The last type of compound is formed by connecting two or more words together using hyphens. Newer compounds and/or compounds that don’t appear in dictionaries are often written as this form of compound. Examples of hyphenated compounds include fat-free, dark-skinned, merry-go-round, two-faced, tractor-trailer, and stay-at-home.

Learn all about how to use hyphens here!

Compounds in different parts of speech

Examples of compounds can be found in four of the most commonly used parts of speech: nouns, verbs, adjectives, and adverbs.

We will briefly look at each of these different types. If you want to explore each one in more detail, we have provided an extensive guide to three of the types of compound in the links below:

Examples of compound nouns

Closed: basketball, headphones, rowboat, rainforest, toothpaste, frostbite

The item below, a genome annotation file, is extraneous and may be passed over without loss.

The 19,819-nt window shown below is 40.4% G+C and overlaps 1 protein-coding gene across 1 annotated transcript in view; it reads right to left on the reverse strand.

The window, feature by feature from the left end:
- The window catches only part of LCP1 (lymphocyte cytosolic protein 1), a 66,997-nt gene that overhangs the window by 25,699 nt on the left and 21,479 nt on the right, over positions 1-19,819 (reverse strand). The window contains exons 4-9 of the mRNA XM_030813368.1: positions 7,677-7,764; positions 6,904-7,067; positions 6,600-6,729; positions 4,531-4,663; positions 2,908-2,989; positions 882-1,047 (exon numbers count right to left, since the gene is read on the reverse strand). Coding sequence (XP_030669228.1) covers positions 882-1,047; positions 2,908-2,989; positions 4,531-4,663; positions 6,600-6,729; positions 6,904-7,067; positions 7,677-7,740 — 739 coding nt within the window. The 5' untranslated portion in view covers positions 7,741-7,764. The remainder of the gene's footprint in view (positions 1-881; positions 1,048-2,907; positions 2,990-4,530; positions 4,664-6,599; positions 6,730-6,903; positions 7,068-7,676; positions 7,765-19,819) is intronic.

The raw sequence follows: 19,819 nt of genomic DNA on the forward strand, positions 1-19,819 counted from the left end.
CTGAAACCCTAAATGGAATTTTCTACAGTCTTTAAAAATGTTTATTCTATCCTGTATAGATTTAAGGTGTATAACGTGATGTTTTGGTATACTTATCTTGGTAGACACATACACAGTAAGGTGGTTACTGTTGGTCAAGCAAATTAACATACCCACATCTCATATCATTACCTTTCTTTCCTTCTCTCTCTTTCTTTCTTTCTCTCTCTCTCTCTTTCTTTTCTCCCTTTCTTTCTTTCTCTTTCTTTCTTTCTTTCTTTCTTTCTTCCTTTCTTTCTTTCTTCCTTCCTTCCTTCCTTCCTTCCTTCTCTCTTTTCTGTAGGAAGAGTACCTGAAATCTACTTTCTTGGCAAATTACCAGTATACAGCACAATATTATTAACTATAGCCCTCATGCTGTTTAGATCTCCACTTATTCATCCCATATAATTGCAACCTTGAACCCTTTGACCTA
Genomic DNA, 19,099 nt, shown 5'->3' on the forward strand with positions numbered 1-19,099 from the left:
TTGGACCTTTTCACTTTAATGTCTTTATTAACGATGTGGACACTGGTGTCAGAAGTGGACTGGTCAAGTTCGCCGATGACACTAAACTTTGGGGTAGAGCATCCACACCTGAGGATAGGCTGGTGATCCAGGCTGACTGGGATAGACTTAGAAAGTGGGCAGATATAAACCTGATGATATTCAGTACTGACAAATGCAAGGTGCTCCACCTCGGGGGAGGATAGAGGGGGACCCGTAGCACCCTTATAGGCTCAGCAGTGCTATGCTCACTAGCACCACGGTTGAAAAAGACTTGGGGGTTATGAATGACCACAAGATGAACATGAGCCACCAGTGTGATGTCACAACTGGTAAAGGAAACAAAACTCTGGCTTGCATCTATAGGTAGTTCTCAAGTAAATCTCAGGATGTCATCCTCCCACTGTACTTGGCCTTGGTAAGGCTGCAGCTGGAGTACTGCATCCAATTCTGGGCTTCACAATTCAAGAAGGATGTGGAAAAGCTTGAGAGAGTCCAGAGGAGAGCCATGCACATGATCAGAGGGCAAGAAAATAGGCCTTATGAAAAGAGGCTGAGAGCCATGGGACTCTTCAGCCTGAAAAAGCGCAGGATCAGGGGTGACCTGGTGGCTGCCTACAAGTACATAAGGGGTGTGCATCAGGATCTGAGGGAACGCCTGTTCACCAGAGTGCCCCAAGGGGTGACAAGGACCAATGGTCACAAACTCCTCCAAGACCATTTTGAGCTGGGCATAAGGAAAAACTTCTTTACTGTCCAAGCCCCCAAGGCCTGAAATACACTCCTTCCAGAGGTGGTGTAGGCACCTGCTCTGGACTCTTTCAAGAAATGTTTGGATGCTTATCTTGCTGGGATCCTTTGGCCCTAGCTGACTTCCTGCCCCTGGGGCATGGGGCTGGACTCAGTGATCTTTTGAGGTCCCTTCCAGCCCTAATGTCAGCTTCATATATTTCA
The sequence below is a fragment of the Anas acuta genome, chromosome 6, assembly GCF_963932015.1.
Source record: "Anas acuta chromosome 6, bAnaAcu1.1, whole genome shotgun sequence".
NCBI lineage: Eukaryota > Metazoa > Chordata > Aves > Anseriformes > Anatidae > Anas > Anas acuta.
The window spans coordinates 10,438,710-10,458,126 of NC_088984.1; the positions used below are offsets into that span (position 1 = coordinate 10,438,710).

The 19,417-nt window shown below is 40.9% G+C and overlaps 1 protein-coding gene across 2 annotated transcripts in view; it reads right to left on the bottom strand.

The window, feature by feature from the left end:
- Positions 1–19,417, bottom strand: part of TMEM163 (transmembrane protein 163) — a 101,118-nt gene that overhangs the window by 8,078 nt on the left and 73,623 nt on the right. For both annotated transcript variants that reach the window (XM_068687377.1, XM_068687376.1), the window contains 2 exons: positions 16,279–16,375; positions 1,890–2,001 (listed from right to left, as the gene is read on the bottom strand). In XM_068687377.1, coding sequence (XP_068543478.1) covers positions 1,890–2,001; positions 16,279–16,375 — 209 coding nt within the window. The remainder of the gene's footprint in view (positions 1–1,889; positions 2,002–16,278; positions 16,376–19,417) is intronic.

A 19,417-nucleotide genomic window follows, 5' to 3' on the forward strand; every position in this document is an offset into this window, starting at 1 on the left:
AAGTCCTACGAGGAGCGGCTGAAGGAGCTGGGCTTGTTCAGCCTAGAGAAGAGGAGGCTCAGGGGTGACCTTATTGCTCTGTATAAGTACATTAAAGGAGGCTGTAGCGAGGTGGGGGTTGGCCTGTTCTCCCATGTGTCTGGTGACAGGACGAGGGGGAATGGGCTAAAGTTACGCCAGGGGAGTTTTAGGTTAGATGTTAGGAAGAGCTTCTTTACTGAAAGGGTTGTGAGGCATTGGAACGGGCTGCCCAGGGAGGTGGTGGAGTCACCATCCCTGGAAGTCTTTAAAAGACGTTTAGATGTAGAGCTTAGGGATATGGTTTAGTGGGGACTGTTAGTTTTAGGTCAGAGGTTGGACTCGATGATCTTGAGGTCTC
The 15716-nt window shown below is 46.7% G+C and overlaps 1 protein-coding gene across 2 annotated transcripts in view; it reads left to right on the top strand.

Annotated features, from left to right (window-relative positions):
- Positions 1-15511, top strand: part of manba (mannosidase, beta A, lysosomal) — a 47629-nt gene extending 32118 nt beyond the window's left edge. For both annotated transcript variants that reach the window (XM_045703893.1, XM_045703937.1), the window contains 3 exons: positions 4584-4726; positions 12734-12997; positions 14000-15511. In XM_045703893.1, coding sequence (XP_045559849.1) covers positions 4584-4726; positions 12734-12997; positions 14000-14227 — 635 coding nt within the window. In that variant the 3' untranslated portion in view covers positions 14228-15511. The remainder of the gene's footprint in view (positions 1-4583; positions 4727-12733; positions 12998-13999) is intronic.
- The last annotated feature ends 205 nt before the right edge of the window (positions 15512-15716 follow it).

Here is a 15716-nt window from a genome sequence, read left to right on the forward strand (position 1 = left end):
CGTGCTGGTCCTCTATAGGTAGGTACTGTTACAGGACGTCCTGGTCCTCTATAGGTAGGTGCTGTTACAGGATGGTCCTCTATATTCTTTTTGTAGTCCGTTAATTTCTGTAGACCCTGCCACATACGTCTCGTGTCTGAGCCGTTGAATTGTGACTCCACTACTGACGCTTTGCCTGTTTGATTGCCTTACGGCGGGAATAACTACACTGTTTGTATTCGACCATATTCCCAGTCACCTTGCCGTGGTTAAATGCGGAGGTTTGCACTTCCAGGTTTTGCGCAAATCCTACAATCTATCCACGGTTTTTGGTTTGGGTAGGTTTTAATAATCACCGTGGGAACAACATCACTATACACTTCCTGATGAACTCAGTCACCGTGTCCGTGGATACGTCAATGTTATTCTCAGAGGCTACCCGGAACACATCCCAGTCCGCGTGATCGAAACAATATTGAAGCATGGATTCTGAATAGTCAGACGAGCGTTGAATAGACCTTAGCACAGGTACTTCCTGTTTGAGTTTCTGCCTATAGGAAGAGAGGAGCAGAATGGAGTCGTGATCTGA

Open: tennis shoe, fabric softener, gym shorts, banana split, peanut butter
Hyphenated: jack-in-the-box, city-state, sister-in-law, will-o’-the-wisp

Examples of compound verbs

Closed: blackmail, blindside, overshoot, brainwash, underperform
Open: turn back, check in, mull over, play up, double down
Hyphenated: gift-wrap, baby-sit, double-check, criss-cross, cherry-pick

Examples of compound adjectives

Closed: seasick, waterproof, overpowered, downtrodden, homemade
Hyphenated: red-faced, white-collar, sun-dried, cold-blooded, last-minute

Open compound adjectives are less common and often take the form of an open compound noun being used as an adjective. For example: